Painting a car is an art of its own, which can take years to master, and just seconds worth of a small mistake to ruin everything. But when it's done right, you do gaze in wonderment at the masterful skills at work, as well as the technology and chemistry that goes into it in the first place. How could they make the paint look so good, and how could it be that paint touch-up repairs be this easy?
Even the plain novice can apply a touch-up kitto a poorly chipped paintwork in no time at all, and with a lot of ease to spare. Yet, we do have thoughts running in our minds while touching up the paint, such as whether or not it's necessary to put a clear coat layer on top. Does it really make your car look better once the whole touch-up process is complete? Well, we've got some answers.
What Is Clear Coat?
The first thing that we should address is answering the question of what a clear coat is. For this, we can explain it a bit better once you understand more about the many layers at play when spraying on paints, be it a simple touch-up or a full respray. Every single layer has its own role to play, such as smoothening out and protecting the bodywork, or giving your car its flashy colours...
Filler - Technically, this isn't paint, but is one optional step in painting a car. It's the bottom-most layer in some cases, acting as a body filler. As the name suggests, it fills in gaps within the bodywork of your car, such as smoothening out deep chips or scratches, ensuring that it's as smooth as possible before the first layer of paints go on top.
Primer - This is a pre-paint layer, and it goes straight on top of the bodywork or the filler. Once it's applied onto the metal or plastic bodywork, it has multiple functions. Primer can protect the body below from impacts or damage, preventing any excess corrosion from building up, as well as making sure that the succeeding layers of paint coats can stick properly.
Base Coat - Here is where your car gets its colours. The base coat represents the exact hue, shade, and effects that your car's paint colour represents, from the darkest of blues, the greys and blacks of monochrome, or the most vibrant of pastels. There can be several base coat layers sprayed on top of one another during the painting process, which is reflected during the touch-up.
Clear Coat - This is the final and top-most layer of your car's paint. The clear coat is transparent, and it has two primary goals. The first is to give your car a shiny and glossy look to top off the base coat. The other, meanwhile, is to act as a protective layer to the base coat below, thus preventing its appearance from being severely tarnished by stone chips, scratches, weathering, and so on.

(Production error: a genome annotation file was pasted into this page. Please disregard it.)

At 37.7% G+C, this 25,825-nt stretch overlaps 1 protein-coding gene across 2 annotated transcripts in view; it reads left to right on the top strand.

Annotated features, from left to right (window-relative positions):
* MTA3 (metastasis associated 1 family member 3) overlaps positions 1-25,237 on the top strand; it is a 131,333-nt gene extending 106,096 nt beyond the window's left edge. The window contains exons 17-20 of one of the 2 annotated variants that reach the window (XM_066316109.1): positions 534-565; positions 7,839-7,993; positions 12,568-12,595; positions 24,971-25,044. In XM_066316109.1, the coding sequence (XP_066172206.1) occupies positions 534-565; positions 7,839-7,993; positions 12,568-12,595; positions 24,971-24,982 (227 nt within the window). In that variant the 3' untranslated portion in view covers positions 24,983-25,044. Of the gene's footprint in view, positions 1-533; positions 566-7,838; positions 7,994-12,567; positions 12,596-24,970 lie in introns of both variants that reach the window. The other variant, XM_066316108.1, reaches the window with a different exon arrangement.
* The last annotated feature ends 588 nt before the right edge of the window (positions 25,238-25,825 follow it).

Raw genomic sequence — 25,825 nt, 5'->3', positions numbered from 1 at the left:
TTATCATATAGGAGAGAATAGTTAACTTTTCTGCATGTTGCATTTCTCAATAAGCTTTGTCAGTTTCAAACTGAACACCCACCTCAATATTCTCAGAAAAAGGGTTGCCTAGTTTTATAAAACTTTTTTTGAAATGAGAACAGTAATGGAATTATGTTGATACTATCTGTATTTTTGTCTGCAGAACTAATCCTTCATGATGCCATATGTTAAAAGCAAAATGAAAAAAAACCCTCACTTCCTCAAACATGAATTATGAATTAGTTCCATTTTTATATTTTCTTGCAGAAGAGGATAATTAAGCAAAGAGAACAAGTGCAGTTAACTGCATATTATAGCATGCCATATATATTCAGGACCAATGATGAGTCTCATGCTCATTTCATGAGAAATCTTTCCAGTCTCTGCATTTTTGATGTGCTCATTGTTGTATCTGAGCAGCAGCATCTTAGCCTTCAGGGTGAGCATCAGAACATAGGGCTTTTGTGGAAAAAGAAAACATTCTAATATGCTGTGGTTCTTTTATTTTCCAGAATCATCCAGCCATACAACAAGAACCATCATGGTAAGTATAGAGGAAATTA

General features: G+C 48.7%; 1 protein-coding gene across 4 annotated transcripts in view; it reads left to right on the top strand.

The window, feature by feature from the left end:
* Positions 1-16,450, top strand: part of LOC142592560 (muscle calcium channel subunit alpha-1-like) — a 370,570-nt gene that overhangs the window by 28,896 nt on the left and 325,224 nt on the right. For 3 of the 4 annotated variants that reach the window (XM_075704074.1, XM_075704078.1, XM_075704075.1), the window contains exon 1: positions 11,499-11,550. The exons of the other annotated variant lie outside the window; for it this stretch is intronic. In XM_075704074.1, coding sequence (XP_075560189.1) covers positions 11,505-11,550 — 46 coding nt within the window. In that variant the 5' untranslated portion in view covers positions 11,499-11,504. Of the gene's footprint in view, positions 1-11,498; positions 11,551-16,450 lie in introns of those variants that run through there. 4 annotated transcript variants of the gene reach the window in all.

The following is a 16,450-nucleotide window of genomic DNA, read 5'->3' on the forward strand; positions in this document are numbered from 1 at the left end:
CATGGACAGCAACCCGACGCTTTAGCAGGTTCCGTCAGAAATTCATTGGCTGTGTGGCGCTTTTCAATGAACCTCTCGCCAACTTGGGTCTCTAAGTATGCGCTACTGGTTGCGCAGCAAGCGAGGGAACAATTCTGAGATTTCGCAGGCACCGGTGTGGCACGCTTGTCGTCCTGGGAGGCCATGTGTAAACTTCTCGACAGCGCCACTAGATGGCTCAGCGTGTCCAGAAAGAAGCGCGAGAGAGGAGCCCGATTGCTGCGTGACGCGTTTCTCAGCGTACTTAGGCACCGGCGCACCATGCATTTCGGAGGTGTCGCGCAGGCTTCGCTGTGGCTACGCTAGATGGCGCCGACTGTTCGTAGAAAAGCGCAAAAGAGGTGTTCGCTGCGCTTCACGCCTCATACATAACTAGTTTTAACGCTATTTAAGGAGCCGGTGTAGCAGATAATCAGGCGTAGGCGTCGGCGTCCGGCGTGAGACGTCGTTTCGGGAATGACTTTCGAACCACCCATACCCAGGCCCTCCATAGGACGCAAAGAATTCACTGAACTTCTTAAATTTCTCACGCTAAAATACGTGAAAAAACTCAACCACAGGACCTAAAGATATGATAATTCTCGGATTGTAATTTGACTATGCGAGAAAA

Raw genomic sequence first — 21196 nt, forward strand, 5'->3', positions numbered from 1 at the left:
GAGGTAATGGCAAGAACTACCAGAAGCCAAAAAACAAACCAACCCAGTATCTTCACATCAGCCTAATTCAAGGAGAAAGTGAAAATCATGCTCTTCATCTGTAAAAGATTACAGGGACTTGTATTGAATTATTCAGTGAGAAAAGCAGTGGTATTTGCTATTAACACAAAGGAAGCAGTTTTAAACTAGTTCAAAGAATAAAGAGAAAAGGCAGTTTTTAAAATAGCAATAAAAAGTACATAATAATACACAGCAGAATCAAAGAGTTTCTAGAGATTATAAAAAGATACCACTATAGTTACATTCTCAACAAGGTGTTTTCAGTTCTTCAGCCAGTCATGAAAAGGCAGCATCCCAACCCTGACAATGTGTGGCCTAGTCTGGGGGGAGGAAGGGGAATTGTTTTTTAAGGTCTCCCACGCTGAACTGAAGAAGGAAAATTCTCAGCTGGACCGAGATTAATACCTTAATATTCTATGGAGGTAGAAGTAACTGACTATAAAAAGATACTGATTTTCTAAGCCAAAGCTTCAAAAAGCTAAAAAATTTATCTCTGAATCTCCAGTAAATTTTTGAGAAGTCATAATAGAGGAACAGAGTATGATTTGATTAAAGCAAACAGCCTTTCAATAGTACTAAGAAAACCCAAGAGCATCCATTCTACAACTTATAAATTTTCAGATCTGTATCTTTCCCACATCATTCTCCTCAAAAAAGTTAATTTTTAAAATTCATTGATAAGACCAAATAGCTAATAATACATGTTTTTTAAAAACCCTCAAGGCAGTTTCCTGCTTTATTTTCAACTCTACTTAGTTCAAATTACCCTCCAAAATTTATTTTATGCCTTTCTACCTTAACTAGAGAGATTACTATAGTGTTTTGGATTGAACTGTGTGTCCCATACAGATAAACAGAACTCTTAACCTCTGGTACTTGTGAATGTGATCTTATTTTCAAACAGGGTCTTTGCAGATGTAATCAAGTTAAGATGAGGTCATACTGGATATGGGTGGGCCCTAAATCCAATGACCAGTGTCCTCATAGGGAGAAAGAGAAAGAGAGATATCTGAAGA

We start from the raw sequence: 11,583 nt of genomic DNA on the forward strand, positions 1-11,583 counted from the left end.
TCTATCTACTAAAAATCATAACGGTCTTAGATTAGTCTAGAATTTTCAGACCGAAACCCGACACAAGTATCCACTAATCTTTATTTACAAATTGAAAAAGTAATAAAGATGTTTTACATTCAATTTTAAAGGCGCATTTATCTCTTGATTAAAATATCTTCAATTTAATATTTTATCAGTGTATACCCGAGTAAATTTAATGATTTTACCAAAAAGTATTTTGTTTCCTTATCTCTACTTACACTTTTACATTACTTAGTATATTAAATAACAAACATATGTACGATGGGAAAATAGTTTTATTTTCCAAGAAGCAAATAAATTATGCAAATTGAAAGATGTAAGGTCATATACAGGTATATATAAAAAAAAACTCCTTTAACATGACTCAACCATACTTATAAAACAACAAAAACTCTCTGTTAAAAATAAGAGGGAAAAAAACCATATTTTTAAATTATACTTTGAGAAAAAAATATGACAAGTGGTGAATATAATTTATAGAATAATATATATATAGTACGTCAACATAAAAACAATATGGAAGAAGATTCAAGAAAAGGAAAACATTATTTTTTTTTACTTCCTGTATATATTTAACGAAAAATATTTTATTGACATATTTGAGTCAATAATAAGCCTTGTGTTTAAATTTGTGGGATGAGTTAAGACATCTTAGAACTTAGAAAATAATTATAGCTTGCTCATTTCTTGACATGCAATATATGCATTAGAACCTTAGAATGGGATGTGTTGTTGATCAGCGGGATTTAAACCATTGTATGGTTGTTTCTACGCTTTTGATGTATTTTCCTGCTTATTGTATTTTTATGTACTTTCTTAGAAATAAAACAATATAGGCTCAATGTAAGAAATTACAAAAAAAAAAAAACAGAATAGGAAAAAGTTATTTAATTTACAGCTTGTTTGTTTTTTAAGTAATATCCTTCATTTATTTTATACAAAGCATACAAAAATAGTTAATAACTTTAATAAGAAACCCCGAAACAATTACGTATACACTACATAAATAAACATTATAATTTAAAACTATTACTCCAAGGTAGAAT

Does Clear Coat Make Your Car Look Pretty?
As we've probably answered in our explainer up above, the answer is likely a 'Yes'. While it won't make a huge impact on the looks of your car's paint, the added glossy finish (not to underscore the importance of its protective properties) can make your car's paint pop more to the eyes. Mind you, it's not entirely necessary if you're only touching up a very small chipped area.
It might not even make that much, or at all of a difference to how it'll look. Some paint touch-up repair kits don't include a bottle of clear coat. However, while it can make your car look better with its glossy sheen, can it improve how the paint touch-up will match in its colours and subtle hues to the rest of your car? In short, clear coats can't magically match the paints on your car.
The Magic Of Blending
Perhaps the nuances might be more dampened once the sunlight hits the right spot to make the paint glow. However, the clear coat won't match the paint touch up paint perfectly right for you, even if you've picked the right colour for your car's make, model, and even the specific model year and production batch to get the best colour match possible?
But what can you do if the newly touched up area looks off in its colours to the rest of your car? To that, we can be thankful for the art of "blending " paint. Blending is a process where you're trying to make a seamless transition from the new paint that's just been touched up, to the old paint that was already there, in its colour and appearance as an illusion to make it seem like one whole piece.
Say, you're repainting a bumper after a repair, and thus blending the paint there to patch the panels around it, such as the bonnet, fenders, and so on. Blending is the go-to solution when it comes to matching your car's colours, and some touch-up kits do include a small prescription of blending solution to be added after the base coat has been left to dry, to finish off the look of the paint.
Answering that puzzling question we posed in the title, clear coats can't generally make your car's paint touch up match in appearance with the rest of the paintwork. Especially so if the paint is matched very poorly from the get-go. However, you can apply the art of blending to match the touch-up paint as closely as possible as to how it looks in your eyes.
The process starts with a bit of sanding to remove a bit of the old paint, before then reapplying the base coat with a new batch of paints that properly match. Layer by layer of base coat later, you can then top it off with a clear coat layer up top to round off the looks. Once that's done, there's a whole world of difference between how it would look before, and how it looks now that it matches, tone for tone.
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